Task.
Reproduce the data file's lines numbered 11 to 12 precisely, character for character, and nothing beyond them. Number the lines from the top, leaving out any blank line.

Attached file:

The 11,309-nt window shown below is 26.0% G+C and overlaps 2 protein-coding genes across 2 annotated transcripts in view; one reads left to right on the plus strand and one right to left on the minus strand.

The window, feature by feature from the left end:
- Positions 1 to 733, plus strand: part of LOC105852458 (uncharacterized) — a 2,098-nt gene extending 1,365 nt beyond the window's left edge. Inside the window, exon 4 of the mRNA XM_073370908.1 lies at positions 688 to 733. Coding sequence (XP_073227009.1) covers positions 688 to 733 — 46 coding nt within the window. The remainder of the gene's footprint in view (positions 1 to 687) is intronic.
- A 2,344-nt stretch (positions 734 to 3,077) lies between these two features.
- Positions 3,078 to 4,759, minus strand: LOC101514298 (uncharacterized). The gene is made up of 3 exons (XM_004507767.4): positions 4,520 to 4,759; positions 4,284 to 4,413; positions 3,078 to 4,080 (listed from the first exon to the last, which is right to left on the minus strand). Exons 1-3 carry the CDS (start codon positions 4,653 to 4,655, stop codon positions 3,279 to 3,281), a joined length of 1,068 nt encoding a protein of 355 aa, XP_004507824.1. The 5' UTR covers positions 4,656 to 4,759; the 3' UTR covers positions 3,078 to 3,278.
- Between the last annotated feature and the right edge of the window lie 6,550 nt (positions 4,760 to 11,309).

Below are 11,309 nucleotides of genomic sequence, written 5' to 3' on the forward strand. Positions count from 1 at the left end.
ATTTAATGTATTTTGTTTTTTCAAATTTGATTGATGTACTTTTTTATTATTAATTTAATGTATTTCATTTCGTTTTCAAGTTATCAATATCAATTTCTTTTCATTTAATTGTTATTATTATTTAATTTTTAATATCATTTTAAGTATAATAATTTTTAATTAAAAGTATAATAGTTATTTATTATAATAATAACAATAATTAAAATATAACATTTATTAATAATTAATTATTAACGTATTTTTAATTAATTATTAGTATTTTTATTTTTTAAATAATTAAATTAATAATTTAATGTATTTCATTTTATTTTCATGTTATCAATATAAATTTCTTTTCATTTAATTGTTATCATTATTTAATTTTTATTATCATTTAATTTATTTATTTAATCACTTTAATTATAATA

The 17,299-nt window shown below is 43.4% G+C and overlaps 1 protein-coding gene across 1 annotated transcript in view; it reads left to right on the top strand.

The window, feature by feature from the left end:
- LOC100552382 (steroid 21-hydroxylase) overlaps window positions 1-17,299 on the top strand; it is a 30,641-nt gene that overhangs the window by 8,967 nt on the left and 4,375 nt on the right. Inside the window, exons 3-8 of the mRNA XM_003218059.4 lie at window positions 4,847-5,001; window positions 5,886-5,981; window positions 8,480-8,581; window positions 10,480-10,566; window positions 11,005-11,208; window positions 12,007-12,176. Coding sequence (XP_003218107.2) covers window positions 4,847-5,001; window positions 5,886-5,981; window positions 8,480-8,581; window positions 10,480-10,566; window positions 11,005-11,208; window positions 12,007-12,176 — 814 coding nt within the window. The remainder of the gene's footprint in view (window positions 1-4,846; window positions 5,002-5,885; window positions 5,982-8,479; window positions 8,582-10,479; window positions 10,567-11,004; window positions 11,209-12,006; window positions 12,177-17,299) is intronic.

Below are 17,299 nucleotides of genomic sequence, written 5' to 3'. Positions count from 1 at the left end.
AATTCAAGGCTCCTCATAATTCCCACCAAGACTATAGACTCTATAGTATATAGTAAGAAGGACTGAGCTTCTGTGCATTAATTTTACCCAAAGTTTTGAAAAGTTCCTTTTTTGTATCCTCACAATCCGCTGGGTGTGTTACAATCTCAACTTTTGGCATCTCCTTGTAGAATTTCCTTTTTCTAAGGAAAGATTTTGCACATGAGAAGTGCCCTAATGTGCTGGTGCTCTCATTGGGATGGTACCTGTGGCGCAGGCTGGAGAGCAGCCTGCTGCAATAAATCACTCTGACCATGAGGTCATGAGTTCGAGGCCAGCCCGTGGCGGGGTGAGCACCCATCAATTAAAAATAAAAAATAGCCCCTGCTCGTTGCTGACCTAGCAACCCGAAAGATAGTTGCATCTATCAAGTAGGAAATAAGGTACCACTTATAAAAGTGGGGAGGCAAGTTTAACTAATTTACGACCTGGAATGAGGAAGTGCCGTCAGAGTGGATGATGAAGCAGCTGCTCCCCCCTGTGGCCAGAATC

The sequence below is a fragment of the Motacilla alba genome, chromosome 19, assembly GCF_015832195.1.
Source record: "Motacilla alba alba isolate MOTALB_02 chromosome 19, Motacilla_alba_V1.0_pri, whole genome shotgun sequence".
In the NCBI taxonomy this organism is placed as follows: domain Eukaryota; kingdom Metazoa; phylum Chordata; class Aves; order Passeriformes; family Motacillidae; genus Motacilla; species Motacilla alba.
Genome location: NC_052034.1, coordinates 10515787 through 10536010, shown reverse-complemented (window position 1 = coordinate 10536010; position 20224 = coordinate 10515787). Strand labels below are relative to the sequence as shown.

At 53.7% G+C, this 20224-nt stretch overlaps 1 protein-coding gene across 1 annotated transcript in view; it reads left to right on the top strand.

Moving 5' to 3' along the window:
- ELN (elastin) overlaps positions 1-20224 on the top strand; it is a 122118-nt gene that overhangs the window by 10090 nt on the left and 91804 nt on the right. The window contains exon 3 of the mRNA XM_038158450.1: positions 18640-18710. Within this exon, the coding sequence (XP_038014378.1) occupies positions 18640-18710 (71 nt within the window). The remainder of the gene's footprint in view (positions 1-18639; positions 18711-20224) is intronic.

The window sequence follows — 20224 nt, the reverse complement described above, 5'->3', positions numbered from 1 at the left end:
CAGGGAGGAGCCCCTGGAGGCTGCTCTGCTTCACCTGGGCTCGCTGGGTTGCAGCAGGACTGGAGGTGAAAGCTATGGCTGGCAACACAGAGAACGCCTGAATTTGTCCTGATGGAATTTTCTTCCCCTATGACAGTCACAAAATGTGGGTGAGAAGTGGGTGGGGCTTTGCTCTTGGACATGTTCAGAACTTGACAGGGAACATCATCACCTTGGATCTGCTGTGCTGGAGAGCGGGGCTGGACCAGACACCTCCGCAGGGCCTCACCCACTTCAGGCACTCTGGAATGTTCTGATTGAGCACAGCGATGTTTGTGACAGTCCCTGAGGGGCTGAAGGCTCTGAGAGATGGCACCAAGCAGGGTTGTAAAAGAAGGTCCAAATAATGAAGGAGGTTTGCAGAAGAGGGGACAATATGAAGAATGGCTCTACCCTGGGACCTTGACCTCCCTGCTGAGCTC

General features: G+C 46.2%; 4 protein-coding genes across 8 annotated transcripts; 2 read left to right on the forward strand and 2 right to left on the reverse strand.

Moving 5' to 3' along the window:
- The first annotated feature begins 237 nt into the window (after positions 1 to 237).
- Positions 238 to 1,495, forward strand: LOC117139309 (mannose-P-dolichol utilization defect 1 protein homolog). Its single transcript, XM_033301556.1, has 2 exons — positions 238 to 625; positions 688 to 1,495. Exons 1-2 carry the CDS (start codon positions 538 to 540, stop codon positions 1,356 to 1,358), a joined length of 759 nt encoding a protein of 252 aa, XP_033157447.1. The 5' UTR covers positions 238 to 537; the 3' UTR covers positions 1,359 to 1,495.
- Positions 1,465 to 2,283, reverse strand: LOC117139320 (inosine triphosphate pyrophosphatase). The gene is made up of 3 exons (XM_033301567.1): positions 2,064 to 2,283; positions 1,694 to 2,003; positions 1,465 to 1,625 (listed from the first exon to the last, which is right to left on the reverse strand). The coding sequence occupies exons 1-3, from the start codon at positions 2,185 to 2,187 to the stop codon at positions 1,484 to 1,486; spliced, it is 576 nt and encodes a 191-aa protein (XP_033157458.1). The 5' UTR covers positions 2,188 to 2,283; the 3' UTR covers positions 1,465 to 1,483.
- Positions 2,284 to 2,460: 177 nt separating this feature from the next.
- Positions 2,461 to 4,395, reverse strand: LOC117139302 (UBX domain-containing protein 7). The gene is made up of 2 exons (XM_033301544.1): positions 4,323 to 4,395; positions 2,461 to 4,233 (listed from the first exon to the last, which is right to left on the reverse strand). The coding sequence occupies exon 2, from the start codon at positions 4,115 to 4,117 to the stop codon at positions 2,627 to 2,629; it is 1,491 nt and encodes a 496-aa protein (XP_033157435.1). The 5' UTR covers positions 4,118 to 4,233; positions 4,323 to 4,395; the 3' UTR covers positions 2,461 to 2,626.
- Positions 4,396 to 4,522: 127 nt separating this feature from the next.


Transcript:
- LOC100552382 (steroid 21-hydroxylase) overlaps window positions 1-17,299 on the top strand; it is a 30,641-nt gene that overhangs the window by 8,967 nt on the left and 4,375 nt on the right. Inside the window, exons 3-8 of the mRNA XM_003218059.4 lie at window positions 4,847-5,001; window positions 5,886-5,981; window positions 8,480-8,581; window positions 10,480-10,566; window positions 11,005-11,208; window positions 12,007-12,176. Coding sequence (XP_003218107.2) covers window positions 4,847-5,001; window positions 5,886-5,981; window positions 8,480-8,581; window positions 10,480-10,566; window positions 11,005-11,208; window positions 12,007-12,176 — 814 coding nt within the window. The remainder of the gene's footprint in view (window positions 1-4,846; window positions 5,002-5,885; window positions 5,982-8,479; window positions 8,582-10,479; window positions 10,567-11,004; window positions 11,209-12,006; window positions 12,177-17,299) is intronic.

Below are 17,299 nucleotides of genomic sequence, written 5' to 3'. Positions count from 1 at the left end.